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Monday, Oct 23, 2017
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Amping up our financial literacy rates

Both locally and nationwide, financial literacy is a huge issue. Kids who grow up without understanding money and how to use it become financially illiterate adults and business people.

Let’s define the term.

Basic financial literacy includes the personal financial management skills needed to make informed decisions on accumulating wealth, managing money and using credit wisely.

Outcomes are a better standard of living and improved ability to succeed in business endeavors.

Over the years the responsibility for educating youths in financial literacy has slipped between the cracks, and for the most part it’s not taught in schools or at home.

Unfortunately, generations of parents who didn’t learn how to practice sound financial judgment can’t impart these skills to their kids.

But the problem is deeper than that.

Given the lack of financial literacy, it’s no wonder many in the boomer generation are facing unfunded or underfunded retirements.

That means delayed retirement and staying in the workforce longer, which in turn has a ripple effect on employment opportunities for upcoming generations.

It’s time for all of us to get involved. Here are some starter steps, whether you’re a business or family:

Businesses

Educate business associates about benefits: There are many opportunities to create teachable moments for employees, including plain talk about employee health benefits and 401k programs.

These programs are often complicated, so business owners and managers simply need to ask providers for tools to make them understandable to employees — and then make time for employees to take advantage of the tools.

Provide additional financial education: We can’t assume employees know how to manage their money, much less teach their kids how.

If they can’t manage their own money, they will probably be less effective in managing your corporate assets — so this is clearly a win-win for them and you.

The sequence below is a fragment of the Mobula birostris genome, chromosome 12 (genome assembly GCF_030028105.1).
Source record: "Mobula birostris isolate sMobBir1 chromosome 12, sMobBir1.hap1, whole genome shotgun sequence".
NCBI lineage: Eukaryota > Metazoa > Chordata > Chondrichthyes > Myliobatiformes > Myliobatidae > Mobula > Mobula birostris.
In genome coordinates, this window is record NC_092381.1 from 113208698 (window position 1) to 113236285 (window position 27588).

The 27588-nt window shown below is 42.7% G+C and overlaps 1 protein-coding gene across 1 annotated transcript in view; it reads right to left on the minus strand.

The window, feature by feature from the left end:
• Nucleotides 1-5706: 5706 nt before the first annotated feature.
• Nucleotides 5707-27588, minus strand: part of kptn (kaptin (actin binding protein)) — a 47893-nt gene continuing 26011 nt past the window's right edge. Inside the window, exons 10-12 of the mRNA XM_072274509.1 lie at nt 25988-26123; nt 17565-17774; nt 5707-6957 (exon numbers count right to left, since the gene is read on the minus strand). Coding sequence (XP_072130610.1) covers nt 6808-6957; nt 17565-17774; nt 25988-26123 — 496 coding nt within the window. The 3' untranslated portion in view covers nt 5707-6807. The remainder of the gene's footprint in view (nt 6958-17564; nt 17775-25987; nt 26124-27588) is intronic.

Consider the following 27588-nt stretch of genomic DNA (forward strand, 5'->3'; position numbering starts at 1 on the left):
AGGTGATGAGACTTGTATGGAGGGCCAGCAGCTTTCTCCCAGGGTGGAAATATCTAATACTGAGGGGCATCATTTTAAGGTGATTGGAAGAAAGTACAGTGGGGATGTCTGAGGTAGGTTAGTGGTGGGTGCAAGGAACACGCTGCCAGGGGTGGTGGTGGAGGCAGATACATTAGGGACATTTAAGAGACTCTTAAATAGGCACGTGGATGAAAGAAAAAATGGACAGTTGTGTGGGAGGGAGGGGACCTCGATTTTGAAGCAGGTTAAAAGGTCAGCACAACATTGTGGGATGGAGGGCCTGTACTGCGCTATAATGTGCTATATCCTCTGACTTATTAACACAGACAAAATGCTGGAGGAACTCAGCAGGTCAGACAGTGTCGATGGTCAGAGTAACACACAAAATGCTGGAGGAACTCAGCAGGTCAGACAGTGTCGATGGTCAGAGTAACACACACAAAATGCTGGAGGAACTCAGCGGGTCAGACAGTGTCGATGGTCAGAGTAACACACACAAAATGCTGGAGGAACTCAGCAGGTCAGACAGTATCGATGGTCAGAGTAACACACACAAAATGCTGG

Try approaches such as “Lunch & Learn” sessions on topics such as budgeting, using credit wisely, saving and investing — often available through your financial institution or financial advisor.

Families

As parents and role models, it’s our obligation to help upcoming generations understand how financial literacy can help create a better future. Start early by showing them how money is earned, not given; begin with an allowance they get from doing housework.

Demonstrate by example that a portion of everything earned should go to savings, and open a savings account for them.

Remember charitable giving, and help them put aside a portion of their earnings to donate. Involve them in choosing a charity, which may also be a great opportunity for the family to volunteer time together.

This is just the beginning. There are tremendous resources out there to help you get started. Local not-for-profits such as Junior Achievement and Boys & Girls Clubs have already made major commitments to financial literacy.

Contact them or me to see how we can work together to create a more financially literate — and more successful — community.

Joe Brancucci is CEO and president of GTE Financial (www.gtefinancial.org), a not-for-profit financial cooperative that is locally owned and operates across West-Central Florida. He can be reached at Talk2Joe@gtefinancial.org.

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